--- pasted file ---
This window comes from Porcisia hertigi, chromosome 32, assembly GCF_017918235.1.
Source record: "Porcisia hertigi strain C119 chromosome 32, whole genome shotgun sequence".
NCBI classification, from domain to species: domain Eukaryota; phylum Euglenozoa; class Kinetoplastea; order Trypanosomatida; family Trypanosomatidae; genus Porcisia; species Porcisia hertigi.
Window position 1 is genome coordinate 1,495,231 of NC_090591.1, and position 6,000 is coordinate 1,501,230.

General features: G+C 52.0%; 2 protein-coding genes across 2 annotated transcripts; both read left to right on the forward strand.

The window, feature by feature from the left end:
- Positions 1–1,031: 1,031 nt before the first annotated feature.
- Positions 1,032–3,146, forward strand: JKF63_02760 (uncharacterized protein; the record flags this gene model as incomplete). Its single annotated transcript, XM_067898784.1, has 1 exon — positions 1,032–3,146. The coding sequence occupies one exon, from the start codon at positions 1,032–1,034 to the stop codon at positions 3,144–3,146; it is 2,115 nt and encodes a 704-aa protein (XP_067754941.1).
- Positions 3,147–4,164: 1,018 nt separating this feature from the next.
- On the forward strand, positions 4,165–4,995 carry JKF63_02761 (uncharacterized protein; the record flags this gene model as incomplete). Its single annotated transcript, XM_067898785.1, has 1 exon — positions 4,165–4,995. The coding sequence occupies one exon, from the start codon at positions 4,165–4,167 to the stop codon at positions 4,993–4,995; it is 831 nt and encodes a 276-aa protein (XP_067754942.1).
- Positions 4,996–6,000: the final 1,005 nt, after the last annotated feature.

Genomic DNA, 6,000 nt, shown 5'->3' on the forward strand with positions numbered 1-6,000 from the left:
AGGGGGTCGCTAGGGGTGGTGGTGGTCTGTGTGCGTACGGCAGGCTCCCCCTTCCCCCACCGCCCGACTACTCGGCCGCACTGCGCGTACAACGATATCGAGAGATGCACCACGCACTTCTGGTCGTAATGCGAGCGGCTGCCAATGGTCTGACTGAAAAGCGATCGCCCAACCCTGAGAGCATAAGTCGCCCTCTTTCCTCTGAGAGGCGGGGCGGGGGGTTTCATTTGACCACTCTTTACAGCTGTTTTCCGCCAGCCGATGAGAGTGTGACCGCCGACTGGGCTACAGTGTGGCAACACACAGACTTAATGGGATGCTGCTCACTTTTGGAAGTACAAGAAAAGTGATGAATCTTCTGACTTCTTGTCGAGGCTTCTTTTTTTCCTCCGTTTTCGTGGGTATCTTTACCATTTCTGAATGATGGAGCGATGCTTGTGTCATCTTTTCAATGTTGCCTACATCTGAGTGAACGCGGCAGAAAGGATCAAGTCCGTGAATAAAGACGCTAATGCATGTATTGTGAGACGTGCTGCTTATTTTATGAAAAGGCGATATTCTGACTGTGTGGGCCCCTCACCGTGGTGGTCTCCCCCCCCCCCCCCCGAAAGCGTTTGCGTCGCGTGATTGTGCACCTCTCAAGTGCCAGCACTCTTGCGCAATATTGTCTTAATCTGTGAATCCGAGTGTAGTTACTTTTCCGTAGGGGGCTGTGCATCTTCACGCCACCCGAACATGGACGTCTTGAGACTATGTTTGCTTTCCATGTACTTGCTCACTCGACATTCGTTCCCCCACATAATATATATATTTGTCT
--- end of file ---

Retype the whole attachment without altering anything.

This window comes from Porcisia hertigi, chromosome 32, assembly GCF_017918235.1.
Source record: "Porcisia hertigi strain C119 chromosome 32, whole genome shotgun sequence".
NCBI classification, from domain to species: domain Eukaryota; phylum Euglenozoa; class Kinetoplastea; order Trypanosomatida; family Trypanosomatidae; genus Porcisia; species Porcisia hertigi.
Window position 1 is genome coordinate 1,495,231 of NC_090591.1, and position 6,000 is coordinate 1,501,230.

General features: G+C 52.0%; 2 protein-coding genes across 2 annotated transcripts; both read left to right on the forward strand.

The window, feature by feature from the left end:
- Positions 1–1,031: 1,031 nt before the first annotated feature.
- Positions 1,032–3,146, forward strand: JKF63_02760 (uncharacterized protein; the record flags this gene model as incomplete). Its single annotated transcript, XM_067898784.1, has 1 exon — positions 1,032–3,146. The coding sequence occupies one exon, from the start codon at positions 1,032–1,034 to the stop codon at positions 3,144–3,146; it is 2,115 nt and encodes a 704-aa protein (XP_067754941.1).
- Positions 3,147–4,164: 1,018 nt separating this feature from the next.
- On the forward strand, positions 4,165–4,995 carry JKF63_02761 (uncharacterized protein; the record flags this gene model as incomplete). Its single annotated transcript, XM_067898785.1, has 1 exon — positions 4,165–4,995. The coding sequence occupies one exon, from the start codon at positions 4,165–4,167 to the stop codon at positions 4,993–4,995; it is 831 nt and encodes a 276-aa protein (XP_067754942.1).
- Positions 4,996–6,000: the final 1,005 nt, after the last annotated feature.

Genomic DNA, 6,000 nt, shown 5'->3' on the forward strand with positions numbered 1-6,000 from the left:
AGGGGGTCGCTAGGGGTGGTGGTGGTCTGTGTGCGTACGGCAGGCTCCCCCTTCCCCCACCGCCCGACTACTCGGCCGCACTGCGCGTACAACGATATCGAGAGATGCACCACGCACTTCTGGTCGTAATGCGAGCGGCTGCCAATGGTCTGACTGAAAAGCGATCGCCCAACCCTGAGAGCATAAGTCGCCCTCTTTCCTCTGAGAGGCGGGGCGGGGGGTTTCATTTGACCACTCTTTACAGCTGTTTTCCGCCAGCCGATGAGAGTGTGACCGCCGACTGGGCTACAGTGTGGCAACACACAGACTTAATGGGATGCTGCTCACTTTTGGAAGTACAAGAAAAGTGATGAATCTTCTGACTTCTTGTCGAGGCTTCTTTTTTTCCTCCGTTTTCGTGGGTATCTTTACCATTTCTGAATGATGGAGCGATGCTTGTGTCATCTTTTCAATGTTGCCTACATCTGAGTGAACGCGGCAGAAAGGATCAAGTCCGTGAATAAAGACGCTAATGCATGTATTGTGAGACGTGCTGCTTATTTTATGAAAAGGCGATATTCTGACTGTGTGGGCCCCTCACCGTGGTGGTCTCCCCCCCCCCCCCCCGAAAGCGTTTGCGTCGCGTGATTGTGCACCTCTCAAGTGCCAGCACTCTTGCGCAATATTGTCTTAATCTGTGAATCCGAGTGTAGTTACTTTTCCGTAGGGGGCTGTGCATCTTCACGCCACCCGAACATGGACGTCTTGAGACTATGTTTGCTTTCCATGTACTTGCTCACTCGACATTCGTTCCCCCACATAATATATATATTTGTCT